AG eyes handwriting evidence in election fraud case

The Texas Attorney General’s Office has fired back at a former Starr County District Attorney’s Office employee who claims DNA evidence exonerates her and that prosecutors are unfairly targeting her because she filed a federal lawsuit.

The filing follows several motions to dismiss two charges of illegal voting and one count of providing false information on a voting application against 44-year-old Bernice Garza, who formerly ran the crime victim’s unit for the 229th District Attorney’s Office.

Garza is accused of filling out an early voting ballot under the name of Hortencia Rios, who died in 2007.

According to Garza’s motions to dismiss, an analyst at the Texas Department of Public Safety crime lab in Weslaco excluded her DNA from evidence on a carrier envelope used to deliver what the state says is an illegal ballot.

She has maintained that she is being prosecuted in retaliation for filing a federal wrongful termination lawsuit against Starr County District Attorney Omar Escobar, who fired her in April 2018.

Assistant Attorney General Angela S. Goodwin, of the Texas Attorney General’s Office, however, says not so fast.

According to Goodwin, the lack of Garza’s DNA on the carrier envelope doesn’t matter.

“Bernice Garza signed the mail ballot application for the deceased voter as an assistant, and while there is no assistant signature on the carrier (ballot) envelope, the forged signatures of the deceased voter are consistent on both the application for mail ballot that Garza assisted with, and the carrier envelope,” according to the state.

Furthermore, Goodwin argues that Garza’s motion to dismiss ignores the third count she is charged with, alleging Garza solicited, encouraged, directed, aided or attempted to aid another to commit a criminal offense.

In one of the motions to dismiss, Garza also claims that the state did not turn over evidence that points toward a potential suspect in the case because a Texas Attorney General investigator.

According to Garza, a Texas Attorney General investigator told a grand jury that a 40-year-old woman named Hortencia Rios, who is the granddaughter of the deceased Hortencia Rios, may have used her grandmother’s identity to vote.

The defense claims a sentence in that law enforcement official’s file handed over to Garza’s attorneys was redacted.

“To evaluate this possibility as well as the feasibility of a same-name mistake scenario, the State’s investigator located the granddaughter (who lives in Conroe), and interviewed her, as well as other members of the Rios family,” the response to Garza’s motions stated. “All this information, including a recorded interview, were provided in discovery. It is disingenuous for defense counsel to now assert that the State failed to provide this information.”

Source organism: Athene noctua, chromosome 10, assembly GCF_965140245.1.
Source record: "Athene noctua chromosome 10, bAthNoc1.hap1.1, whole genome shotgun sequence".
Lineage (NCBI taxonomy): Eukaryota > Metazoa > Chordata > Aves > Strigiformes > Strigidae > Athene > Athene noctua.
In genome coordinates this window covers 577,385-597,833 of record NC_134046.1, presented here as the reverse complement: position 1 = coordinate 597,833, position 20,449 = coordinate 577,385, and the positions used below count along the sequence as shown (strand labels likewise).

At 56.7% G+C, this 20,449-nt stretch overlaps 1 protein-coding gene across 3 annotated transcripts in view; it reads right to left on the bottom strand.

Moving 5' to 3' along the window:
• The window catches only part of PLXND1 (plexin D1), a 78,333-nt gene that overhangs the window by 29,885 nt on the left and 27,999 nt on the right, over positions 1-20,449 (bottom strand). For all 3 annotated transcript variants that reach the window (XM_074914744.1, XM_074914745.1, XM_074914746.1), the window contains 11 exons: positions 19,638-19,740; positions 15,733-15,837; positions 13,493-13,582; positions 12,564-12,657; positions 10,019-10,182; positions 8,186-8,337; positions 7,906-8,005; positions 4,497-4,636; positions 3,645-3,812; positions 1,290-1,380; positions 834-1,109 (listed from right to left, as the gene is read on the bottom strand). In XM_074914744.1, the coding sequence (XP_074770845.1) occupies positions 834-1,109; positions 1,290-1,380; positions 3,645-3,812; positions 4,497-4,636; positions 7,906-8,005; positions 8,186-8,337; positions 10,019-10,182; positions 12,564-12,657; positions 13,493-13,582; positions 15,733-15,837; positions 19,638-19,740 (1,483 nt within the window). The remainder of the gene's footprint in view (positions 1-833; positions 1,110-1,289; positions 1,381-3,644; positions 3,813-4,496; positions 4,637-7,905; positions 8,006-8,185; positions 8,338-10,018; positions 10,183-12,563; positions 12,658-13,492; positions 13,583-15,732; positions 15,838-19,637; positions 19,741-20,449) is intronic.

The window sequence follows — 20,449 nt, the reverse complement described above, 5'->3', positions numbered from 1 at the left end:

Furthermore, according to Goodwin, there is no recording of any grand jury testimony and no basis “for such a libelous accusation.”

In regards to the retaliation claim, Goodwin points out a timeline, showing that the Texas Attorney General’s Office took Garza’s DNA on July 26, 2018, while the federal lawsuit was filed Aug. 4, 2018.

Goodwin also takes issue with one of Garza’s attorneys, Martie Garcia Vela, providing comment to The Monitor in its previous story.

“On Monday, September 16, 2019, two days prior to the filing of Defendant’s Motion to Dismiss, Bernice Garza debriefed with the Texas Rangers regarding her knowledge of criminal activity in Starr County,” according to Goodwin. “In consideration of Garza’s cooperation with law enforcement, and to conserve State and judicial resources, the State expressed a willingness to dismiss the case — a fact which further invalidates the Defendant’s claim that she is being maliciously prosecuted.”

Two days later, the state says Garza filed a motion to dismiss alleging prosecutorial misconduct and malicious prosecution.

“The filing of these motions was immediately picked up as news items in local outlets, and on September 28, 2019, one of the Defendant’s defense counsel Martie Garcia Vela, gave an interview to The Monitor news publication, in which she comments on the case and impugns the investigation of the case,” Goodwin says in the response.

Defense attorneys regularly provide comment on filed motions in criminal cases as do prosecutors, should they choose to speak to the media.

The Monitor did not conduct an interview with Garcia, rather it asked her for comment on the motions.

The newspaper has been covering Garza’s case since the Texas Attorney General’s Office sent out a press release publicizing her arrest.

Editor’s note: This story’s headline was changed to reflect the kind of evidence that’s in question.